Big Picture

Management, Kitchen Confidential Style

Feature image for Management, Kitchen Confidential Style

I was finishing up the late Anthony Bourdain’s Kitchen Confidential the other day when I came across this section from the chapter ‘A Day In The Life’:

”At various times during my labors, I manage to conduct two clandestine meetings out on the street: agent reports on the activities of the previous night (after my departure). I'm investigating the grill man incident from the manager's log. Nothing earth-shaking. I have another brief encounter near the liquor room with someone who gives me the latest gossip from our Miami store and a rundown of latest developments at Le Marais, our sister restaurant on 47th Street, as well as some speculation about imminent moves by upper management and ownership. Again, nothing I don't know or assume already. I like my bosses — and think they like me — so it's really only curiosity, not paranoia, that keeps me collecting and analyzing information from our distant outposts and conference rooms. Also, I like to hear different accounts of the same incident from different sources. It adds perspective and reveals, sometimes, what a particular source is leaving out, or skewing to leave a particular impression, making me wonder: Why? I like to tell selected people things in supposed confidence a few times a week, for fun. Later, when it comes back to me it provides an interesting road map of data transfer, a barium meal, revealing who squeals and to whom. There are a number of interesting variations on this practice-feeding false information to a known loudmouth, for instance, with a particular target in mind. A lot of what I hear is utterly useless, untrue and uninteresting. But I like to keep myself informed. You never know what might prove useful later.”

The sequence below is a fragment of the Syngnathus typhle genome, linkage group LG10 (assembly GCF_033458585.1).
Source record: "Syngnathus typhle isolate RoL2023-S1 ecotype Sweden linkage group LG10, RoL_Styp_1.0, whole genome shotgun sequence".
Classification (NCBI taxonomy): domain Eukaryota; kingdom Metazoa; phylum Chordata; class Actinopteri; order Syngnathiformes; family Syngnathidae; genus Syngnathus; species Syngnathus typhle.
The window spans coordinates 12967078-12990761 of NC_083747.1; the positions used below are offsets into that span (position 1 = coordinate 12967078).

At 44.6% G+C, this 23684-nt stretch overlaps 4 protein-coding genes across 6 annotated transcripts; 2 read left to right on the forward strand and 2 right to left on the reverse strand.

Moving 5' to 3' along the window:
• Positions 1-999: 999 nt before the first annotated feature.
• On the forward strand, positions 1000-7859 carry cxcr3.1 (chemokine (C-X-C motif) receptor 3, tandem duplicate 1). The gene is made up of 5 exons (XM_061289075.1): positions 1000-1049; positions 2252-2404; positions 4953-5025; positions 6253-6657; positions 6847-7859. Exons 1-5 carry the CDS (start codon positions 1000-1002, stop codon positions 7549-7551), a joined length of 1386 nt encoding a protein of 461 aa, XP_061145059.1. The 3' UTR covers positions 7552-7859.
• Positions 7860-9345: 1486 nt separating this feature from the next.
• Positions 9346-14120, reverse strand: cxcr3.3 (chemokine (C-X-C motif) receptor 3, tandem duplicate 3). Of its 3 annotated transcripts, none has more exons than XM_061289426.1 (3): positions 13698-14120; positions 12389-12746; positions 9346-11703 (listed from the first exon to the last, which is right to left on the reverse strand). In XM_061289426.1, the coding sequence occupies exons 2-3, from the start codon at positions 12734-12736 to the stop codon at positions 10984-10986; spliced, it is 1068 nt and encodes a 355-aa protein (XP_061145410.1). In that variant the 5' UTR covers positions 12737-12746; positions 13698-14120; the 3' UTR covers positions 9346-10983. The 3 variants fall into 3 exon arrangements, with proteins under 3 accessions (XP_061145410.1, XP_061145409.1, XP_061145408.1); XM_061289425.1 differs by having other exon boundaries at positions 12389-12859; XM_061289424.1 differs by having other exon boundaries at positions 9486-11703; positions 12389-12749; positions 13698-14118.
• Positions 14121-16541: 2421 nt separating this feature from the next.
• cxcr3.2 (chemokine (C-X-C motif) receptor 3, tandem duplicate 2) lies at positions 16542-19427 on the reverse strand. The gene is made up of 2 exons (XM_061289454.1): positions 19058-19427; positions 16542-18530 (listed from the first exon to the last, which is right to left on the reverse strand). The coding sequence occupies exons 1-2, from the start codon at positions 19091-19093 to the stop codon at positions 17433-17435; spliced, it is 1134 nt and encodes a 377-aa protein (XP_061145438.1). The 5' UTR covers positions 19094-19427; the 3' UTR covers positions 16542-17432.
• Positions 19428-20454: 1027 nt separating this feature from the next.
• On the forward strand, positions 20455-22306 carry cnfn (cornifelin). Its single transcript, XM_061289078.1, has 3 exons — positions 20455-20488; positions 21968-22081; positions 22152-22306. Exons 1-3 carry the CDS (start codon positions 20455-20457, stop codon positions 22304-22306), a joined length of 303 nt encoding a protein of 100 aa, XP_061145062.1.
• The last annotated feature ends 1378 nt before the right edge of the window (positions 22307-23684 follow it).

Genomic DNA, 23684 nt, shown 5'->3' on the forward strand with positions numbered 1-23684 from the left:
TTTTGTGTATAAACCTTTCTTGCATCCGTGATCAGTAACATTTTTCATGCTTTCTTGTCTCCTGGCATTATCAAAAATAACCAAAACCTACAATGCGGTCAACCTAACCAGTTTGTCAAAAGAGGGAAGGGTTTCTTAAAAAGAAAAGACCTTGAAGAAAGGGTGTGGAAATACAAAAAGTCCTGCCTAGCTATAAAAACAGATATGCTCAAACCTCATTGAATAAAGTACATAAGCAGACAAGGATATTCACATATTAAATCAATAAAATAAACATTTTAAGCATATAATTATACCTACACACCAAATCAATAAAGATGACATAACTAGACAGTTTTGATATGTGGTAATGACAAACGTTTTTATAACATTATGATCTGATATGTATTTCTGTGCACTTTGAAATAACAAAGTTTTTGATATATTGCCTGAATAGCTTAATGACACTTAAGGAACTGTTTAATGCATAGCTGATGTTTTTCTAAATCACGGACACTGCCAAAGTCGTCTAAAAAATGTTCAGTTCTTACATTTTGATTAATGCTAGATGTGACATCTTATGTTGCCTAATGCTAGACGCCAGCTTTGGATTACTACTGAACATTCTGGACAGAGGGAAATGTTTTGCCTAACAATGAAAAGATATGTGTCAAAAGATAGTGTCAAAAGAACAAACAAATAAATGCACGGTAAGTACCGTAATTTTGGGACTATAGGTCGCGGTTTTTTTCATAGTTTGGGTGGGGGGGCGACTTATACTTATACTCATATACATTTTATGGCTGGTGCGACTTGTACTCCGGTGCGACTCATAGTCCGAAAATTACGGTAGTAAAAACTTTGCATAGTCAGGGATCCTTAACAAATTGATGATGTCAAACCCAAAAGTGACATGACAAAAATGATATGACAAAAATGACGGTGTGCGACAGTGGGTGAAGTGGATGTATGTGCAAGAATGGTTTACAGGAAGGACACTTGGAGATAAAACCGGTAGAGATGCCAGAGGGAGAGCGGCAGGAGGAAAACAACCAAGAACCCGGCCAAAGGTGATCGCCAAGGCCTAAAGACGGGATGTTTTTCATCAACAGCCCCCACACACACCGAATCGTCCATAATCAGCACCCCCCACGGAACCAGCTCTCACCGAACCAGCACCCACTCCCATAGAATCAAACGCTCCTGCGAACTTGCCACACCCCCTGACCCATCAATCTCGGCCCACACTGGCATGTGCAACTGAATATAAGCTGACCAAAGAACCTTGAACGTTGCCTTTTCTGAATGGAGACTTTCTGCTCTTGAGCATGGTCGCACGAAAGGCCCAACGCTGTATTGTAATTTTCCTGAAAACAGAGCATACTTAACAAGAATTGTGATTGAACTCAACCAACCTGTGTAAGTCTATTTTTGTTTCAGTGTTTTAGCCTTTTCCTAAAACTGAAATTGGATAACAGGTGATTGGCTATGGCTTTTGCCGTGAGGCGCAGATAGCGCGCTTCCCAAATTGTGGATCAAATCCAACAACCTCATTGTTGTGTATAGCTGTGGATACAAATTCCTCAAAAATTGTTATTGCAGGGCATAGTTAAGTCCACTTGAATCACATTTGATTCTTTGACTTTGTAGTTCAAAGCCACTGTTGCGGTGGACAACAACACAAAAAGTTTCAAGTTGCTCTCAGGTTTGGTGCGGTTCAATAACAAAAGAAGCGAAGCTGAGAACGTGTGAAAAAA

I laughed. Bourdain was a manager! I recognised the mindset immediately, even if Bourdain’s day was nothing like mine; he sneaked this paragraph into a long chapter filled with dish planning and ingredient prep and putting sautè pans onto Garland six-burners and yelling into phones and dealing with the onslaught of orders during the lunch hour.

Chefs might not have time to do one-on-ones, and line cooks aren’t knowledge workers. And yet the principles of management remain the same: you want to know what’s going on in your organisation. You don't want to be surprised.

And so managers do similar things to get the information they need: they cultivate friends in far-off places in the org chart, and arrange to have 'accidental' meetings with them — in the hallway, by the snack bar, over lunch. I made it a point to always have a friend in sales, despite being in engineering management; whenever I was in Singapore I'd stop by the front office to pal around and chat. And it was almost always worth it: my friend would tell me something about upcoming clients, or competitors undercutting us, or some big client my boss wanted to land but had forgotten to tell the Vietnam office — which I'd bring up, naturally, the next time I saw him.

The more you know, the less likely you’ll be surprised, the better you’ll be able to serve your team. And it was a real fun seeing that this was as true in the kitchen as it was in the office.